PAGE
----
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Publication numberUS5467026 A
Publication typeGrant
Application numberUS 08/183,539
Publication dateNov 14, 1995
Filing dateJan 18, 1994
Priority dateJan 18, 1994
Fee statusPaid
Publication number08183539, 183539, US 5467026 A, US 5467026A, US-A-5467026, US5467026 A, US5467026A
InventorsBarry J. Arnold
Original AssigneeHewlett-Packard Company
Export CitationBiBTeX, EndNote, RefMan
External Links: USPTO, USPTO Assignment, Espacenet
Method for minimizing current flow through a logic gate
US 5467026 A
Abstract
A modified pseudo-nMOS logic gate for use in systems in which quiescent current testing is desired. The load transistor of each pseudo-nMOS gate is controlled by a two-input load control gate. One input of the load control gate is connected to a global test signal and the second input of the load control gate is connected to the output of the pseudo-nMOS gate. In normal operation, the global test signal is logically true, and the load control gate has no effect on the pseudo-nMOS gate. During quiescent current testing, the global test signal is logically false and the output of the load control gate is determined by the logical output of the pseudo-nMOS gate. If the output of the pseudo-nMOS gate is logically true, the load control gate has no effect on the pseudo-nMOS gate. If the output of the pseudo-nMOS gate is logically false, the load control gate turns off the load transistor so that no static current flows through the load transistor. As a result, the logical state of the pseudo-nMOS gate is preserved, but the modified gate draws negligible static current during quiescent current testing.
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Claims(2)
What is claimed is:
1. A method for minimizing current flow through a logic gate during quiescent current testing, the logic gate having a power supply terminal, and an output capable of being in a true logical state or a false logical state, the method comprising the following steps:
a. connecting a switchable load between the power supply terminal and the output, the switchable load capable of being switched to an open state or to a closed state;
b. switching the switchable load to the closed state if the output is at the true logical state; and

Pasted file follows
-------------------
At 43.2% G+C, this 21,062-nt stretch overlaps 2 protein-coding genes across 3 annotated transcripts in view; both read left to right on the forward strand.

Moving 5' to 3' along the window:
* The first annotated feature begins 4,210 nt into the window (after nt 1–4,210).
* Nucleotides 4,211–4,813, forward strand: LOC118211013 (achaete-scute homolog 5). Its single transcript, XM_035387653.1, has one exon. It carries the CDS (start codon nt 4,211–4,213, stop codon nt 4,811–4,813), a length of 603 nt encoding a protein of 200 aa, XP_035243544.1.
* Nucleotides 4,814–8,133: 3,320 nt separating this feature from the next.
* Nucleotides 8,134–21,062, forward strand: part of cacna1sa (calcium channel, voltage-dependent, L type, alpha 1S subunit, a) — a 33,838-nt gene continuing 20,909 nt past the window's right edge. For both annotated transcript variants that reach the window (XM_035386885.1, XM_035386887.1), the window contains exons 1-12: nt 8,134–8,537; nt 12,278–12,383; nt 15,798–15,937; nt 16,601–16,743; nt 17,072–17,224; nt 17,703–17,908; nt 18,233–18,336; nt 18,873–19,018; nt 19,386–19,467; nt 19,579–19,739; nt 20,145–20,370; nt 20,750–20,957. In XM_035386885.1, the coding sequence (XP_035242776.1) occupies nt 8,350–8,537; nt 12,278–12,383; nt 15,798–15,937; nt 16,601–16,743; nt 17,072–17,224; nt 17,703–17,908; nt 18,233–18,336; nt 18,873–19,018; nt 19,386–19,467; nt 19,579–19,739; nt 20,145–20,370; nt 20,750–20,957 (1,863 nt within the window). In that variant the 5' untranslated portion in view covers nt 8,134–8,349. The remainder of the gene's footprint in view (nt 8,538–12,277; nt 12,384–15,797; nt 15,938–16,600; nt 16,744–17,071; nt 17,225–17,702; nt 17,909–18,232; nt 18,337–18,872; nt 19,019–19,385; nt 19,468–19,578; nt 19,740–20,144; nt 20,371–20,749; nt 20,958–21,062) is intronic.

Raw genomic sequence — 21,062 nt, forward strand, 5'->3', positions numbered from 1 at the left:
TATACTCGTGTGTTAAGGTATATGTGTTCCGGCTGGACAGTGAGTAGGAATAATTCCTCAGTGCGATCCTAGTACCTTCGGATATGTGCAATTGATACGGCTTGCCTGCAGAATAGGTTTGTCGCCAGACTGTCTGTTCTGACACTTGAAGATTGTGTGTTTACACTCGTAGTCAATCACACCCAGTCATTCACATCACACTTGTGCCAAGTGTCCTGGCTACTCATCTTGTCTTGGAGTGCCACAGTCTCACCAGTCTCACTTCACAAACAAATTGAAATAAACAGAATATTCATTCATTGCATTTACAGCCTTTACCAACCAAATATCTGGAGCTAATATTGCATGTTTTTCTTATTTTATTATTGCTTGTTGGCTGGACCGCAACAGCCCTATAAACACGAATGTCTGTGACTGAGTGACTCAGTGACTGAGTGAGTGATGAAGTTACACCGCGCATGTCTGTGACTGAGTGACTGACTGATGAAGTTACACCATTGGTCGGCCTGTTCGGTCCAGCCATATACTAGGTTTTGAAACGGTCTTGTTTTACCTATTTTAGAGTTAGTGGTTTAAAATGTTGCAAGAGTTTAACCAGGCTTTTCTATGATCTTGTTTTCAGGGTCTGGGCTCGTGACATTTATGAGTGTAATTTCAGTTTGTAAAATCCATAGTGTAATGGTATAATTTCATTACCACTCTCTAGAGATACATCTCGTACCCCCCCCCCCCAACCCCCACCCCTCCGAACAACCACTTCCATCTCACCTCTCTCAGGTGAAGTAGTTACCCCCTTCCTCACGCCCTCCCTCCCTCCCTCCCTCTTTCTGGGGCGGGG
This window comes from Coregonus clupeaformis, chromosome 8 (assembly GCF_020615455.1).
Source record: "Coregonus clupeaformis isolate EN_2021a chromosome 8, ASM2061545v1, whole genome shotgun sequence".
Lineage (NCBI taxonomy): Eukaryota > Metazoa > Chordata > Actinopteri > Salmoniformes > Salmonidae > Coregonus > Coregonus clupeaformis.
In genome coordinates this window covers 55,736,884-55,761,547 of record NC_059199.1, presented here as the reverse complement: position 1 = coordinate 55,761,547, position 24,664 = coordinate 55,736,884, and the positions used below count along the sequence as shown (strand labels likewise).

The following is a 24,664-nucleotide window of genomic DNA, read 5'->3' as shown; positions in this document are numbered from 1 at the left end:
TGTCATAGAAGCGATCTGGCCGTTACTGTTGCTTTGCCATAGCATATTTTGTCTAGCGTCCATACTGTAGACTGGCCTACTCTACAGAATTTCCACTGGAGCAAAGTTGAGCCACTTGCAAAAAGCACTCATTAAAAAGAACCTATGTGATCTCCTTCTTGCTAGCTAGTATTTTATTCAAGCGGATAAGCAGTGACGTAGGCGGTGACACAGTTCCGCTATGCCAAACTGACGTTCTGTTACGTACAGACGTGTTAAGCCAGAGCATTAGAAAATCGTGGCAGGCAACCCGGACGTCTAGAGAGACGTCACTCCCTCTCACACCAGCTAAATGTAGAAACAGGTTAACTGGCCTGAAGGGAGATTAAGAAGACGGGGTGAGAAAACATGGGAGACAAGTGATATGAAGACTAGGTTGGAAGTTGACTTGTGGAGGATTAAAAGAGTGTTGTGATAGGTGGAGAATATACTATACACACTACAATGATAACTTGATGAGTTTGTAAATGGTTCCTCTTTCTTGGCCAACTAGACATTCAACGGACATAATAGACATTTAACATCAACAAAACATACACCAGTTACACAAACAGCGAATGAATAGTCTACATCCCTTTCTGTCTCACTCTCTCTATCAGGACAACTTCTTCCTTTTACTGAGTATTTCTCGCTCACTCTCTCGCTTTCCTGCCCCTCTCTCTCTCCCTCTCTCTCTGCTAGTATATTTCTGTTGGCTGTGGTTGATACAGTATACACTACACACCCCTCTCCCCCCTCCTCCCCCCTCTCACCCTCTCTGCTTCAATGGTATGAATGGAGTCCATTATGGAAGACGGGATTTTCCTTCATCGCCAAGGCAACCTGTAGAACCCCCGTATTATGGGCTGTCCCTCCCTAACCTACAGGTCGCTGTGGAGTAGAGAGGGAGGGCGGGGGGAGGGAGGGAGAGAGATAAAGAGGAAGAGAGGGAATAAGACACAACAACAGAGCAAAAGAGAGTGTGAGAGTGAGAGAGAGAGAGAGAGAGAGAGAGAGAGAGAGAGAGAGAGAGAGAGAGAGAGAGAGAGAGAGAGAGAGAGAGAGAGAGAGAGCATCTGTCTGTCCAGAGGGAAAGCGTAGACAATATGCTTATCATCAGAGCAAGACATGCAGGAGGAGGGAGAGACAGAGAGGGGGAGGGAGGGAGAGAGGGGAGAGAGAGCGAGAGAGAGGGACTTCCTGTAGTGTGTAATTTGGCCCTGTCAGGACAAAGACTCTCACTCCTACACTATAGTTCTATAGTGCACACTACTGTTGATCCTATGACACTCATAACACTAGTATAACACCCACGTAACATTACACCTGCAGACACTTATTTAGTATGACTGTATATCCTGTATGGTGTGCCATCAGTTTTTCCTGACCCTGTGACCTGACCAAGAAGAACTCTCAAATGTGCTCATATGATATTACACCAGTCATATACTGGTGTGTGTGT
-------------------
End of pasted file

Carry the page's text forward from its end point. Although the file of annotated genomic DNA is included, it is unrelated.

c. switching the switchable load to the open state if the output is at the false logical state.
2. A logic circuit comprising:
at least one logic input receiving a logic input signal;
a test input receiving a test signal, the test signal indicating a normal mode or a test mode;
an output, the output being logically true or logically false dependent on the logic input signal and independent of the test signal;
a power supply terminal;
a load switch connected between the power supply terminal and the output, the load switch either open or conducting, the load switch conducting when the test signal indicates the normal mode; and
when the test signal indicates the test mode, the load switch is conducting when the output is logically true and the load switch is open when the output is logically false.
Description
FIELD OF INVENTION

This invention relates generally to integrated circuit testing and design for testability and more specifically to a modified logic gate suitable for use during detection of bridging faults using quiescent power supply measurement.

BACKGROUND OF THE INVENTION

During the manufacturing of digital integrated circuits, a manufacturing defect may result in an unintentional resistive path between different signal nodes, between a signal node and a power supply node, or between a signal node and ground. One common test approach is to apply sequences of logical input signals and monitor the resulting output signals. As complexity grows, however, it becomes increasingly difficult to find an input signal sequence that correctly exercises all internal nodes of interest and that guarantees that an internal node fault will propagate to an output for detection. In addition, a node defect may not be detectable as a logical fault. For example, as a result of a resistive or shorted node, circuitry may simultaneously pull-up and pull-down the node. The result of the conflicting conductances may be an intermediate voltage that may or may not induce logic errors. Conflicting conductances may, however, result in a detectable increase in power supply current. For example, if a node is shorted to ground and a gate attached to the shorted node attempts to drive the shorted node to a supply voltage (or conversely, if a node is shorted to a supply voltage and a gate attempts to drive the shorted node to ground), the shorted node may cause a detectable increase in the current drawn by the integrated circuit. If the current change is detectable, the node fault may be detectable without having to propagate the fault to an output node. In addition, the node fault may be detectable even if no logical error is induced. Testing based on detecting an increase in power supply current is called quiescent current testing or IDDQ testing. For a collection of articles providing general background information, see Y. K. Malaiya and R. Rajsuman, Bridging Faults and IDDQ Testing, IEEE Computer Society Press, 1992.

Standard CMOS logic requires each input to be connected to the gate of both an nMOS and a pMOS transistor. Implementing a gate requiting a large "fan-in" (many inputs) using standard CMOS may require multiple levels of standard gates, each gate having a limited number of inputs. There are other gate designs, for example pseudo-nMOS gates, that require only one transistor per input. Pseudo-nMOS gates permit a reduction in the gate size, a reduction in the gate delay time (by implementing a logic function in a single level), and a reduction in complexity relative to standard CMOS gates but typically at the expense of an increase in power relative to standard CMOS. In complex integrated logic circuits, it is sometimes desirable to mix the types of logic gates, using pseudo-nMOS gates where appropriate for high fan-in and using standard CMOS gates for the remainder of the logic circuitry.